William & Mary

Freshman overcomes challenges on road to effect change

  • Matt Green-Hill
    Matt Green-Hill  Matt Green-Hill (right) poses for a photo with some of the William & Mary students who participated in the PLUS program this summer.  Photo courtesy of the Center for Student Diversity
Photo - of -

For many of the freshmen who are settling into residence halls at William & Mary today, the move to campus was only the first or second of their lives. But for Matt Green-Hill, moving is an all-too-familiar experience.

Although living in five different states and studying at 17 different schools while facing poverty may have stopped others from reaching their academic potential, Green-Hill excelled. And today, after one more move, Green-Hill finds himself again in a new home, a home he hopes will help him on his journey to give back and make a change in his community.

“I’m just looking forward to coming down there and doing what’s necessary to succeed -- getting that degree and making some things happen later on in life,” he said.

Green-Hill was born in Baltimore, Md., and, no matter how many times he, his mother and two younger brothers moved while he was growing up, the family always seemed to end up back there.

“The constant thing was you move back to Maryland,” he said.

On one such move back to the city, Green-Hill’s friend introduced him to Boy’s Hope, a program that provides at-risk youth with educational support and housing. Green-Hill entered the non-residential program in the eighth grade. But his time there was cut short when his family moved again, this time to North Carolina where Green-Hill and his brothers would spend some time in foster care. When the family reunited, they again headed to Baltimore.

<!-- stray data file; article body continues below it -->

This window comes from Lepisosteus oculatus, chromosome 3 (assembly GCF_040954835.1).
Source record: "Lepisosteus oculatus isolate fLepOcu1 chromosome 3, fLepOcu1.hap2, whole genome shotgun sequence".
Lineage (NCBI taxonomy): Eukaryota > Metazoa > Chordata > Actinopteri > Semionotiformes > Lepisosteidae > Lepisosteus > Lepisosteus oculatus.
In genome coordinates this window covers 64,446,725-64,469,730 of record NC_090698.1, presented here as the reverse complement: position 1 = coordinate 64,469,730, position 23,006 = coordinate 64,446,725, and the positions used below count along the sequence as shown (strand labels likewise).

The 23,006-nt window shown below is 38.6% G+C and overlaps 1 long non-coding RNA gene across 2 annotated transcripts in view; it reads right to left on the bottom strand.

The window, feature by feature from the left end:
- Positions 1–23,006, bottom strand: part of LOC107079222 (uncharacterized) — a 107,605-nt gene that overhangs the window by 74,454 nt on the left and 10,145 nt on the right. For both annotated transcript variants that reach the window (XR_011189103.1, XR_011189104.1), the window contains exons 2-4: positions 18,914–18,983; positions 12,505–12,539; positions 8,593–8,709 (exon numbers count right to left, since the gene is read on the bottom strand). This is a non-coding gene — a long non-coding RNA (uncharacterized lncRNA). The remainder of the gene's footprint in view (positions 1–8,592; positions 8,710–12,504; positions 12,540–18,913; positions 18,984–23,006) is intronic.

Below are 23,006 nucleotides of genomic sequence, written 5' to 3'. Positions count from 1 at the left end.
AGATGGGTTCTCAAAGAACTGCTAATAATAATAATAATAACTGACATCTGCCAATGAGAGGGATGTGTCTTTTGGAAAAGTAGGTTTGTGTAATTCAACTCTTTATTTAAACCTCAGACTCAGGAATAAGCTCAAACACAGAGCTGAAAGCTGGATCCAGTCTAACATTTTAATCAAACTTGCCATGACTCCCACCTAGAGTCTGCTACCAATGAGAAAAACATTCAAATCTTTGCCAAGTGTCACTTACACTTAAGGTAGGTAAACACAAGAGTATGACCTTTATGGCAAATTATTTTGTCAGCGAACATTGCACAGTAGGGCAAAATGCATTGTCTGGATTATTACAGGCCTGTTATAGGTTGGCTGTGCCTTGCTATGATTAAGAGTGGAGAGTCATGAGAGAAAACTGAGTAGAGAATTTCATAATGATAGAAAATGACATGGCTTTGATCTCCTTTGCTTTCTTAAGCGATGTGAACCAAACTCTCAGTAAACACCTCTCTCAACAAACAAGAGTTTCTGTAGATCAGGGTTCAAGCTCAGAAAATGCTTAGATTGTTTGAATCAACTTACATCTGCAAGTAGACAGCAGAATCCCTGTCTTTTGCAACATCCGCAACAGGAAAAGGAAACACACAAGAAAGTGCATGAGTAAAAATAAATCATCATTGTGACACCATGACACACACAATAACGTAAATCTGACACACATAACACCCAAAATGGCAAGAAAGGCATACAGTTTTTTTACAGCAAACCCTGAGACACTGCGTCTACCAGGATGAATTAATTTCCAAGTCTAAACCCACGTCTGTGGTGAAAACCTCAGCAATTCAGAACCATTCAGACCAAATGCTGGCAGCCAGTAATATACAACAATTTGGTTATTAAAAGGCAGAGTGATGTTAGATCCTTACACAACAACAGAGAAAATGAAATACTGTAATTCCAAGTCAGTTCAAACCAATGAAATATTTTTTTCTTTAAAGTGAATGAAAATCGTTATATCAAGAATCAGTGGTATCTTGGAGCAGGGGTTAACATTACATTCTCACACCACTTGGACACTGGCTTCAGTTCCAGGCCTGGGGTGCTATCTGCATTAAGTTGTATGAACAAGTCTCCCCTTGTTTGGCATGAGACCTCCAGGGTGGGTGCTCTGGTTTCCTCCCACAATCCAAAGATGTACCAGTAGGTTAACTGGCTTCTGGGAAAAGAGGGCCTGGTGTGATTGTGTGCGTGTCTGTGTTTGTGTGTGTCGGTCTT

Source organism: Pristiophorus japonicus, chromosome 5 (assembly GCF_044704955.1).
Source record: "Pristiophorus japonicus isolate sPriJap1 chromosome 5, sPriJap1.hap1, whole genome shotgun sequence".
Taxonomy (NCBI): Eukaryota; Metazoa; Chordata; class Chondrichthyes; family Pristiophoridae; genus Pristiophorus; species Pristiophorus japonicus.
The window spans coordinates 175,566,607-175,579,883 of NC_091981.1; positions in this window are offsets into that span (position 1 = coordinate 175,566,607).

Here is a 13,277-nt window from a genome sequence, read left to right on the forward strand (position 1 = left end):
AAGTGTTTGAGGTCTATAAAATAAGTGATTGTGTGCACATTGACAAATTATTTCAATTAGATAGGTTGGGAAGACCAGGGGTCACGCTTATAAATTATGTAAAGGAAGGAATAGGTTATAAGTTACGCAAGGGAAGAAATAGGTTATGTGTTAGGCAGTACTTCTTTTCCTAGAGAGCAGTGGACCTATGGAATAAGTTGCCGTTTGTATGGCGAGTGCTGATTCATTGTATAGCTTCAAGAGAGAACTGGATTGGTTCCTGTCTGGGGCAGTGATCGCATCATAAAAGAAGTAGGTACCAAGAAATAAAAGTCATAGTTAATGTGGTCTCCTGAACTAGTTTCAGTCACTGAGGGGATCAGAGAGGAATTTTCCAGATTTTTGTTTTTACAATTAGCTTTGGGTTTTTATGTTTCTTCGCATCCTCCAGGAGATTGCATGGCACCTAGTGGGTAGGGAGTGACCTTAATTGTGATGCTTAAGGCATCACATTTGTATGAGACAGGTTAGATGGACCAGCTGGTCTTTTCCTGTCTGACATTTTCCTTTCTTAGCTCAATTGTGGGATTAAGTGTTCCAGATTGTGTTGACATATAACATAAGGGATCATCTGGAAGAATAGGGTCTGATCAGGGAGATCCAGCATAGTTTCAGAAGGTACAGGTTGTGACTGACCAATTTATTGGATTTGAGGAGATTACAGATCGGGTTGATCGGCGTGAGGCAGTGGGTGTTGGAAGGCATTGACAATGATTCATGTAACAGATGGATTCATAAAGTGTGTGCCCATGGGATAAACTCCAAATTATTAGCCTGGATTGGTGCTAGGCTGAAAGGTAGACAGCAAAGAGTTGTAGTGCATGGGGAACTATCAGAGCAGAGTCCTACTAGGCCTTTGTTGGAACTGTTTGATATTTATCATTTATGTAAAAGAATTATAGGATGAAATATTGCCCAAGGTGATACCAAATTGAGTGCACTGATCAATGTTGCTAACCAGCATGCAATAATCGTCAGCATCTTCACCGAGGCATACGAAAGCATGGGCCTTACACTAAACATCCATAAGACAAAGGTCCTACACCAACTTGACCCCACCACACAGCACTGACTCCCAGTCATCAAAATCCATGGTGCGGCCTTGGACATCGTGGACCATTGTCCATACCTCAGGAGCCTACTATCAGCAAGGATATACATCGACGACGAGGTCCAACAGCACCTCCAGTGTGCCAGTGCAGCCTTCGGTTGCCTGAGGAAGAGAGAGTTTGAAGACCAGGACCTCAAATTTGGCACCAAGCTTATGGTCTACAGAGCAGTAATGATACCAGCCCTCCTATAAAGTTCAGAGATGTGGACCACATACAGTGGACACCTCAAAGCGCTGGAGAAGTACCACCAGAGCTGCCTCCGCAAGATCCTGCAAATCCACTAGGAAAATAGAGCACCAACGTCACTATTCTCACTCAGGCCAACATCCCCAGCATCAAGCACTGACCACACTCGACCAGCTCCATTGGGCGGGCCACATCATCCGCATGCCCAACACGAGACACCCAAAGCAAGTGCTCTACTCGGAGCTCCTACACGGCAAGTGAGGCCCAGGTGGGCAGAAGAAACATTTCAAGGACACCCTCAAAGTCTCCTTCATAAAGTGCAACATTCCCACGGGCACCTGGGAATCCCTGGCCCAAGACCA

“I was living in a basement, sleeping on a floor,” said Green-Hill. “I basically didn’t like the lifestyle I was living in. I knew that’s not what I wanted to do.”

What Green-Hill did want to do was go to college.

“I always wanted to go to college, since I was a little kid,” he said, adding that he knew that in Baltimore his chances of getting into a good college would increase if he went to a private school.

Luckily, the house where Green-Hill was staying was close to Boy’s Hope. Green-Hill started going there every day after school to hone his study skills. He reapplied to be part of the residential program, which requires students to attend a college-prep school, and was accepted. He left the basement and moved into Boy’s Hope, and he enrolled in Archbishop Curley High School.

During high school, Green-Hill excelled inside and outside of the classroom. He conducted research at Johns Hopkins and served as the student body president during his junior year. He and some of the other Boy’s Hope participants also worked with “Extreme Makeover: Home Edition” to build a home for the girls’ side of the organization, Girls’ Hope.

Green-Hill also ran track throughout high school, and it was at a track meet that he first learned about William & Mary.